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While working for Hillary Clinton in 2016, campaign chairman, John Podesta, received a strange email asking for his Gmail credentials. It looked suspicious, so he sent it to the campaign’s IT staff. The staffer knew that it was a bad link, so he responded that it was illegitimate. And, thanks to a spelling error, told Podesta the opposite – it was legitimate.
The best of intentions can be undone that easily. Both Podesta and the IT staffer followed procedures, but a very human error led to the campaign’s email being hacked, allegedly by the Russian government.
At the 2018 Cyber Security Chicago meeting, convicted felon turned IT security expert, Kevin Mitnick, talked about how hackers attack – and how to fight back. Mitnick served time in prison for hacking and now runs a security consulting business. Breaking into systems usually starts with an email or a phone call, he said – and usually involves heavy-duty social engineering.
He defined social engineering as “a form of hacking that relies on influence, deception and manipulation to convince another to comply with a request to compromise a system.” The advantages to the hacker are many: it’s much easier than developing a technical exploit, it doesn’t leave logs, it’s free or low cost, and it works on every operating system and platform. More importantly, there is very little risk of the attacker being caught and prosecuted. In fact, he claims that social engineering is 95 percent to 100 percent effective – and it only requires one person in an organization to fall for it.
He walked the audience through the process of setting up and executing a social engineering hack. It usually starts by gathering information. A company’s website may give information about the organization chart, and LinkedIn can identify the people who handle information technology. Potential vulnerabilities can be identified through a website’s metadata, which may reveal information about a company’s operating systems and software platforms.
Mitnick said that sales and marketing people are often great entry points because part of the role is to respond to outside requests for information. For example, someone could send a spearphishing email asking for information before sending out a request for proposal. The email may include a fillable form or a GoToMeeting request (and exploit attached) and the sender may follow up with a phone call. That would be enticing, and very similar to a perfectly legitimate inquiry.
Mitnick warned the audience about the use of external email networks. For example, there’s nothing to stop anyone from setting up a Wi-Fi network called “attwifi”, and then using a keyword logger to copy everything after a victim connects. And, because laptops and phones have built-in microphones, they can be turned into listening devices. His advice: don’t do any system updates or make any transactions on Wi-Fi outside of your home or office.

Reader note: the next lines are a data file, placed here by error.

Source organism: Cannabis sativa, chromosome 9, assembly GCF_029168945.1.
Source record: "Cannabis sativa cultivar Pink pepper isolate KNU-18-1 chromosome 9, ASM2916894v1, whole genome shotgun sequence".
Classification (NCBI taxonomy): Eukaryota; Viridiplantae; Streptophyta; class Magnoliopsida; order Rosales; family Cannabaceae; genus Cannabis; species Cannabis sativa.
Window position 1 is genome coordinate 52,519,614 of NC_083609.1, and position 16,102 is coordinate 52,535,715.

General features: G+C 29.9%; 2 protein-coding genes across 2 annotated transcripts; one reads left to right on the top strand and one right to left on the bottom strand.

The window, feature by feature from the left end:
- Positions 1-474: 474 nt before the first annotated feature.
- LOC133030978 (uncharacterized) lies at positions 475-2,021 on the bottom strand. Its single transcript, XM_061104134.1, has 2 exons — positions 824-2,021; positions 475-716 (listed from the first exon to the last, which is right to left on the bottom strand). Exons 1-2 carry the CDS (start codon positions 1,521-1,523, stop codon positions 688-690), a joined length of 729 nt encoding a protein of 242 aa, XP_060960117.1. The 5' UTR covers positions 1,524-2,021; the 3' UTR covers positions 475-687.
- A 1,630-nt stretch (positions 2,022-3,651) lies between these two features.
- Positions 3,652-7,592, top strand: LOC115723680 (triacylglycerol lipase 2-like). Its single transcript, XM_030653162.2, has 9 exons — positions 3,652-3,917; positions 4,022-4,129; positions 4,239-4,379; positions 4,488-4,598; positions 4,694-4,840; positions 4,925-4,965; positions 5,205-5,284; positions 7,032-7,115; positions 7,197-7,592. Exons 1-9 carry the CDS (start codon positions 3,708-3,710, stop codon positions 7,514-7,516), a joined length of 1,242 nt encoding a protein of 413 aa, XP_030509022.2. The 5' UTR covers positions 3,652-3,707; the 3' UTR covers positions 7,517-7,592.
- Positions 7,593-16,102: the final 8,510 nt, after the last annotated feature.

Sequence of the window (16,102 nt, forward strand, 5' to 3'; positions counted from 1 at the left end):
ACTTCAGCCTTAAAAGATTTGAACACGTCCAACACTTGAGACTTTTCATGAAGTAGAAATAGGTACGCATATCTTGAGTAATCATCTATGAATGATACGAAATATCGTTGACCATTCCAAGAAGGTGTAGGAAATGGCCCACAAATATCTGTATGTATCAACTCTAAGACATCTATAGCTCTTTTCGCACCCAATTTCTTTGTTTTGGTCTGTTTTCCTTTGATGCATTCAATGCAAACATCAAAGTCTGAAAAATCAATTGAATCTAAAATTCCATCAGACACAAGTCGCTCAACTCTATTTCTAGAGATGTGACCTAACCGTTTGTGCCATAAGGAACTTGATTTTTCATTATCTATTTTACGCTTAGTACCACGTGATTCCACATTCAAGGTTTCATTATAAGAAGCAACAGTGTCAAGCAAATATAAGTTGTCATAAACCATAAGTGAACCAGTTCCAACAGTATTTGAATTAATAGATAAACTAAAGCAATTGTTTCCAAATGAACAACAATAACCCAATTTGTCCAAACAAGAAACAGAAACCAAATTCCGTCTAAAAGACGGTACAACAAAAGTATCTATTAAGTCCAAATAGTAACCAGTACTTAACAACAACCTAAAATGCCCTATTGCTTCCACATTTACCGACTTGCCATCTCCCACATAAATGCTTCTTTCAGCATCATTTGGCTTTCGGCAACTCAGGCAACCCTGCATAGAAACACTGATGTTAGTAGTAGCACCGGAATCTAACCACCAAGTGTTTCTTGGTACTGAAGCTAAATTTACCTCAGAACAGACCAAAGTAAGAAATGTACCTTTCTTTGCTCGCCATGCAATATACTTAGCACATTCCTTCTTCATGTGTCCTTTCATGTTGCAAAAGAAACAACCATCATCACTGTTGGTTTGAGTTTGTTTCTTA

To reduce risks, Mitnick recommends training users. His firm runs challenges of existing systems to see how long it takes to penetrate security (known as a “pen testing”). He also recommends running all software updates and installing necessary patches (from a connection known to be safe, of course). Only system administrators should have local administrator rights. As much as possible, decisions should be automated; the less involvement that employees have in performing upgrades or authenticating credentials, the less likely they are to make unfortunate mistakes. These practices can be used at organizations of any size.
The Cyber Security Chicago conference was geared to administrators of large systems, but there good news for startups that deal with sensitive information or that work with major enterprise customers: several vendors offer cloud-based email and file-protection services. BAE Systems, a major supplier to aerospace companies and government agencies, for example, can offer email protection services for about $100 a month per user. This is overkill for most businesses, but if your company needs high-level security, it is accessible.
For the rest of us, watching how we use Wi-Fi, keeping our software up-to-date, and staying skeptical will go a long way toward keeping our information safe.